Amateur_MediaA recent publication by Routledge caught my eye the other day as I scanned the shelves in the library. Inside, I was surprised to find a chapter on music writing in Australia. Put together by two other Melbourne academics: one of the book’s co-editors Ramon Lobato and occasional Mess & Noise contributor (and PhD candidate) Lawson Fletcher. Much like my entry on Clinton Walker’s piece in the Quarterly Essay, and for much the same reasons, I thought I might ‘pick the eyes’ out of this piece and post them up here.

The chapter mainly concerns itself with the state of music writing (i.e. criticism, reportage and opinion) in Australia. Drawing on interviews conducted with Australian music writers about their work. The chapter asks, ‘Why does music writing operate and read as it does in places like Australia?‘ and, ‘What do these people get out of this?’ Good questions that really benefit here by way of academia’s cautious, level-headed approach to reporting research findings.

So, a bit light on razzle-dazzle but pitch-perfect in places, I liked it and will no doubt be suggesting it to my students.

Here’s my notes:

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Why I Still Review Albums

AKA IF YOU WANT TO TAP DANCE, GET ON THE TITANIC

The music critic should not use first person pronouns.

The music critic should always describe the music accurately.

The music critic should keep it brief and entertaining and informative and fair.

The critic should arbitrate taste, be bold.

The music critic should always know they’re being indulged by his/her reader and thus should be referential, respectful.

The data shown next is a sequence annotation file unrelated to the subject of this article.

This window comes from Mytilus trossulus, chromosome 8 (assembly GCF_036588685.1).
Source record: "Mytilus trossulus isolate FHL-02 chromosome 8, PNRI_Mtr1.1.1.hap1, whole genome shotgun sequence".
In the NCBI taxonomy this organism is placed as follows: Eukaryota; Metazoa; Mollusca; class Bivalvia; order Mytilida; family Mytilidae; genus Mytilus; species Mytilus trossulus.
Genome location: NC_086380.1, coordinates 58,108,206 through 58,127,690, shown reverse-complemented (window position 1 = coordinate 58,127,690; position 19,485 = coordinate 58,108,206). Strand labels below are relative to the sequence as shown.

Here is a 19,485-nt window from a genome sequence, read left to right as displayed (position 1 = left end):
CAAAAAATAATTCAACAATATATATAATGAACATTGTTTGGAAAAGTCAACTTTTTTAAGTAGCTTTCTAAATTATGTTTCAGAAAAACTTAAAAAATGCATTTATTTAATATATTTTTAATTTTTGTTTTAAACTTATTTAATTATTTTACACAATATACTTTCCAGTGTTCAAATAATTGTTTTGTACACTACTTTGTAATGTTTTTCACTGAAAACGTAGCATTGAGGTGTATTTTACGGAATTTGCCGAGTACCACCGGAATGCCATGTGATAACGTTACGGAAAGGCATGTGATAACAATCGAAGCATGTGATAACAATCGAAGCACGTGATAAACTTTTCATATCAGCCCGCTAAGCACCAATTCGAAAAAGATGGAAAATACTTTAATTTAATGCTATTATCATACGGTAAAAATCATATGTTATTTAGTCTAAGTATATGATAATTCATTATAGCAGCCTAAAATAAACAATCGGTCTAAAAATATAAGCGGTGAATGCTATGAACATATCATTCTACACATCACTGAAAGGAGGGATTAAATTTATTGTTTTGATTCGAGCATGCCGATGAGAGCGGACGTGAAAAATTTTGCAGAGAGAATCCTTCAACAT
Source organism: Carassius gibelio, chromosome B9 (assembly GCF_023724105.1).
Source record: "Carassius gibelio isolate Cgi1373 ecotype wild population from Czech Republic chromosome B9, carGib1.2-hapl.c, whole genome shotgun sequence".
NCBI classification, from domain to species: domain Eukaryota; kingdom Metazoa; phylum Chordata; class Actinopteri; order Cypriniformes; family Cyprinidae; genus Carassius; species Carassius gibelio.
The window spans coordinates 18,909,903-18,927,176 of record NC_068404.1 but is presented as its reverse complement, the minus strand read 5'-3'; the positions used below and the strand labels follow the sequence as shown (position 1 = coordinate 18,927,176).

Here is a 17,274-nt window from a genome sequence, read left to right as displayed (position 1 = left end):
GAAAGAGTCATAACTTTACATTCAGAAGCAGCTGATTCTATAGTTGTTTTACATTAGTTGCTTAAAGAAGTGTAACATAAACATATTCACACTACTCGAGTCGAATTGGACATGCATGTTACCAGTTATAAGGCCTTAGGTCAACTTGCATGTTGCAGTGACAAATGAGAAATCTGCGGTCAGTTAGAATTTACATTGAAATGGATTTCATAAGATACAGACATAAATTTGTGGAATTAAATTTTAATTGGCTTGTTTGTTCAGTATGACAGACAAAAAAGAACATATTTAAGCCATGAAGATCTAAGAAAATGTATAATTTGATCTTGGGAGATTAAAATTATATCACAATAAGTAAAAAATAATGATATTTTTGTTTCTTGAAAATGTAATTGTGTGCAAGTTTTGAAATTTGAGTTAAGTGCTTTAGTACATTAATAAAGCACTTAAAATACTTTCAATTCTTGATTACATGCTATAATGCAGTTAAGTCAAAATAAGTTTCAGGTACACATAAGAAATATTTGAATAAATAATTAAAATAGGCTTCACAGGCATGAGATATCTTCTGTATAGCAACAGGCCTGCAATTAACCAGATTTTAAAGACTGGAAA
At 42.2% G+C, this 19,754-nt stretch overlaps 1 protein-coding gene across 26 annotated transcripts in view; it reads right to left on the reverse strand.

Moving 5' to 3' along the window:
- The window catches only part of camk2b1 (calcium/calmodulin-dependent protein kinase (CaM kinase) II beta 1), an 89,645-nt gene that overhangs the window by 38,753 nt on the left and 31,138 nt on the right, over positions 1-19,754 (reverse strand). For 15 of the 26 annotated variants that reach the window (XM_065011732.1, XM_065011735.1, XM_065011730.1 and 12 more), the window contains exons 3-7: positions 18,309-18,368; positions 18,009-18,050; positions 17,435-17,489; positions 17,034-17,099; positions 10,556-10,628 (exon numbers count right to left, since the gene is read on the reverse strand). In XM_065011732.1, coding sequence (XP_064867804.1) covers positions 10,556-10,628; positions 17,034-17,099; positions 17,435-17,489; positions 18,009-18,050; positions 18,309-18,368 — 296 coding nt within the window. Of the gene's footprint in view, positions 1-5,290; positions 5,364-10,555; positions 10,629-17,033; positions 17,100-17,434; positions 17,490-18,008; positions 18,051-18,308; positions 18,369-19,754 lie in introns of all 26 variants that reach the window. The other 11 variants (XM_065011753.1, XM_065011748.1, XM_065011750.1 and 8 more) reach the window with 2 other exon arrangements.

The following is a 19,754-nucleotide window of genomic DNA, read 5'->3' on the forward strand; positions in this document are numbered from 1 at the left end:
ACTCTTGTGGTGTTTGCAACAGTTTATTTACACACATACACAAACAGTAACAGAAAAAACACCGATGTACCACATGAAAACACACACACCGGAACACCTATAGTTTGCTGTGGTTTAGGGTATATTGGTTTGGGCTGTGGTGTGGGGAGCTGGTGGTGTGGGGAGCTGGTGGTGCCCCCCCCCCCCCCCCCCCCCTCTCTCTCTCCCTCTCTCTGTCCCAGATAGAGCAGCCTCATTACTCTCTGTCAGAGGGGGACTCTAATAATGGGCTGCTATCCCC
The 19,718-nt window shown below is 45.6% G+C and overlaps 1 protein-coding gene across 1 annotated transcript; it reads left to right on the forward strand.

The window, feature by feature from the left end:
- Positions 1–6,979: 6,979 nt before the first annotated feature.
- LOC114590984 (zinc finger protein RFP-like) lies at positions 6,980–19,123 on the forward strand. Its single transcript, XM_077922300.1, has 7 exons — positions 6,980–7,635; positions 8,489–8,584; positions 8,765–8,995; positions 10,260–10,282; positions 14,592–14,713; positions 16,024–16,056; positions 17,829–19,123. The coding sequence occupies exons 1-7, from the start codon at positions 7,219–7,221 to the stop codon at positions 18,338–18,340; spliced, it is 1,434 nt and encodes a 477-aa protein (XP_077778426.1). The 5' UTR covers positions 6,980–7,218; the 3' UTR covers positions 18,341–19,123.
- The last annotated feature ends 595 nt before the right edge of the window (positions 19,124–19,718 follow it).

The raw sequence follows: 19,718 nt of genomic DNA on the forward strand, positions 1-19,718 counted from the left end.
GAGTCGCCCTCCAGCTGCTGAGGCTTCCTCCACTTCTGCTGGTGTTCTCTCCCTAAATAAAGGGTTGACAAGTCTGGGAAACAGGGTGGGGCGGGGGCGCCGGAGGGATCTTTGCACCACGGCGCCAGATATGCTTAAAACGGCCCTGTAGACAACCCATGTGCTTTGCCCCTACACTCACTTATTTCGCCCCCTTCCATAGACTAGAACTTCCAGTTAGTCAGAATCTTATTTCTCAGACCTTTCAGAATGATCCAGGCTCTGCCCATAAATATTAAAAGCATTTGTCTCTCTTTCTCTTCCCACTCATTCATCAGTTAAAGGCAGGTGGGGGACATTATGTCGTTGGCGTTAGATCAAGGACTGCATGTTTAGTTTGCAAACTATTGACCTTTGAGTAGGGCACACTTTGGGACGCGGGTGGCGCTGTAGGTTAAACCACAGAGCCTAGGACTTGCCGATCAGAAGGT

These are the consensus opinions, no matter how contradictory.

This is the truth: there shouldn’t even be music critics any more so all those rules are wrong.

It was supposed to stop.

To me, it’s not enough to doubt or debate the meaning of music criticism in 2012. Questioning it is just wistful and naive; the ridiculous hypothetical that technology will reverse itself, that tides will turn, that the whole world will be sucked inside out again. It’s all garbage logic. Delusional. The music writer needs to understand that a ‘good’ critical review – that follows all the rules – is now nothing more than the Lorem Ipsum sitting between the album cover and the track/album stream in a well-tooled advertisement. In terms of its older traditional functions, music criticism is dead, dead, dead.

At present, critical music writing is seldom any better than the copy that came with the Tame Impala’s one sheet:

Be Above It applies a cleansing pressure hose to the brain, and Endors Toi plunges you into a deep sleep of ripping guitar riff dreams. Music To Walk Home By is as it says on the tin, announcing its arrival at the front gate with the kind of ceremonious, shredding guitar riff that makes home seem like a good place to be. Keep On Lying intentionally drifts in and out as if in the middle of a wandering jam at the end of the earth, Feels Like We Only Go Backwards is as close as Tame Impala will ever come to a top down cruising anthem, albeit one from a cracked reality and soaked in a deep, solo melancholy. Elephant doesn’t hide it’s rollicking, outerspace glam strut, while Nothing That Has Happened So Far Has Been Anything We Could Control arguably boils the essence of Lonerism into a dense, ecstatic brew of utopian proportions.”